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OP-ED: Pay down debt and invest in California’s future
January 17, 2014, 05:00 AM By Kevin Mullin

Kevin Mullin

On Jan. 6, the Legislature reconvened for the second half of our two-year session. This year, we will consider well over 2,000 bills (far too many in my opinion), but the single most significant action we will take is adopting a 2014-15 state budget. As a member of the Assembly’s Budget Committee, we held our first hearing yesterday and have just begun reviewing Gov. Jerry Brown’s budget proposal.

In the coming months, we will hold dozens of additional hearings. I am very optimistic that the Legislature and the governor are on track for a fourth on-time balanced budget in a row. We are making strides in paying down debt and making strategic investments that will serve to bolster our recovering economy. While I generally support the governor’s budget, there are still details to be worked out and areas that can be improved upon.

First, we need to start work on the California State Teacher Retirement Systems this year. CalSTRS faces a growing $80.4 billion unfunded liability and is expected to exhaust its assets in approximately 30 years. CalSTRS estimates that stabilizing the system could cost more than $4.5 billion a year, which could overwhelm other education priorities as well as other policy initiatives. This is a problem with no easy answer and there is no way to avoid increased contributions from teachers, districts and the state. I look forward to working on this to strike the right balance to make a meaningful dent in this outstanding liability.

Second, we need to work on the tax code. A rainy-day fund is obviously critical given our volatile revenue and I applaud legislative leadership and the governor’s plan to ensure we have a workable rainy-day fund. However, this is a symptom of an antiquated tax code. There have been working groups, commissions and panels established inside and outside of government in the past, but in reality we’ve done very little. Legislators, myself included, need to start moving on some of these proposals.

Third, we need to get redevelopment going again. There were abuses in many areas of the state, but cities in San Mateo County demonstrated redevelopment done right. We must give local governments strong economic development tools with the proper safeguards. This should include the re-establishment of tax increment financing as well as lower voter thresholds on revenue and bonds. The governor’s very limited proposal expanding the scope of “infrastructure financing districts” is inadequate. The dust is still settling on the dissolution of former redevelopment agencies, but both infrastructure needs as well as the severe shortage for affordable housing cry out for a more aggressive approach.

Fourth, we need to take care of our children and working families. Increasing funding for K-12 and paying down the deferred payments to schools is absolutely the right thing to do but, while taking a fiscally restrained approach, I believe we need to take this opportunity to make important investments in our future. Investing in both child care and early childhood education has a substantial return on investment. During the Great Recession, we eliminated subsidies for more than 100,000 children in the CalWorks program. We need to help people struggling economically with the high cost of child care. Gradually restoring these cuts will help people get back to work. As the economy recovers, we need to give struggling families a hand up and promote economic mobility. Starting to restore child care funding will do that.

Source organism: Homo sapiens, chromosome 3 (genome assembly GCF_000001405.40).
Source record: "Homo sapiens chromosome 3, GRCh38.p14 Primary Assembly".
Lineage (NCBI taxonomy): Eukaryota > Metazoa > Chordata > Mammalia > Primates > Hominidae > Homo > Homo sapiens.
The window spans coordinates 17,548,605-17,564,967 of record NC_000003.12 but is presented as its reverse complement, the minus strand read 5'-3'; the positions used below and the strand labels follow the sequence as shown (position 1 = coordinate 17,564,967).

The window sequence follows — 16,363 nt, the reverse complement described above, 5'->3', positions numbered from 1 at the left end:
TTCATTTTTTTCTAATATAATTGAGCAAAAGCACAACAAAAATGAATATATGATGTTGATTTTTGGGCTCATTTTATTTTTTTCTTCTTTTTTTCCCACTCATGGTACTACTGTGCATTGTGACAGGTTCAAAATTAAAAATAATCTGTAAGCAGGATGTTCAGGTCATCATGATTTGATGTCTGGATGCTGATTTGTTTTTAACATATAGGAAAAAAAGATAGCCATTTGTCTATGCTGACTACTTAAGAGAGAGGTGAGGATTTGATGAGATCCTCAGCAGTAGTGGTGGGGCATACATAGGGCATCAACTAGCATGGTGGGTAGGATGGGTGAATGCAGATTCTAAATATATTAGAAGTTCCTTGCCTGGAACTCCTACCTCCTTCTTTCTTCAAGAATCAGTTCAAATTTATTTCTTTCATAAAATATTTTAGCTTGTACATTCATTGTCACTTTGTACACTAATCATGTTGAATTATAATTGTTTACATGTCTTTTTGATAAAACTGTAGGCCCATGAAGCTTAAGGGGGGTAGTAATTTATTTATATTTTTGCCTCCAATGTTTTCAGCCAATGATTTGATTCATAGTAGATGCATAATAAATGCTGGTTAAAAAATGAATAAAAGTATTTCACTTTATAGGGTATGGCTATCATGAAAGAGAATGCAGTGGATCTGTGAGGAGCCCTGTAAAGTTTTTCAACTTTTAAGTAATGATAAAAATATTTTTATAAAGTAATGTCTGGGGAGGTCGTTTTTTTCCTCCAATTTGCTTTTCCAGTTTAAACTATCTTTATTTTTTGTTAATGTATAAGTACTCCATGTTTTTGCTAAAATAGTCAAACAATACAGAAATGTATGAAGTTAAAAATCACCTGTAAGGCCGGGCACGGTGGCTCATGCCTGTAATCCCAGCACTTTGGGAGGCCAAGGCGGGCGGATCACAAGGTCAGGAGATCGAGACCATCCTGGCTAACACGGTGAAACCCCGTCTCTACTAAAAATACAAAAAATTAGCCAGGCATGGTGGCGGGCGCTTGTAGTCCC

Additionally, I believe we need to make the investment in universal early childhood education. Speaker Perez and Senate pro Tem Steinberg have been working with a variety of stakeholders including business groups such as the Bay Area Council and have come up with a proposal that will have long-term benefits and cost savings into the future. Very basically, the proposal would make transitional kindergarten universal for all 4-year-olds and strengthen existing early care programs for 0- to 3-year-olds. This proposal is fiscally prudent because we know from experience in other states that these programs will increase high school graduation rates and reduce our prison population down the road. This is a long-term policy step that will have substantial return on investment for all Californians.

The governor’s proposal is a strong start, and I am eager to start working through the Budget Committee process with my colleagues to refine and hopefully improve it. I would also like to invite residents of San Mateo County to email me at assemblymember.mullin@assembly.ca.gov or call my office at (650) 349-2200 with suggestions and feedback as we move forward.

Assemblyman Kevin Mullin, D-South San Francisco, represents the 22nd Assembly District which includes cities in northern and central San Mateo County, and serves as assistant speaker pro tempore.

 

 

Tags: budget, proposal, working, state, start, there,


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OP-ED: Pay down debt and invest in California’s future
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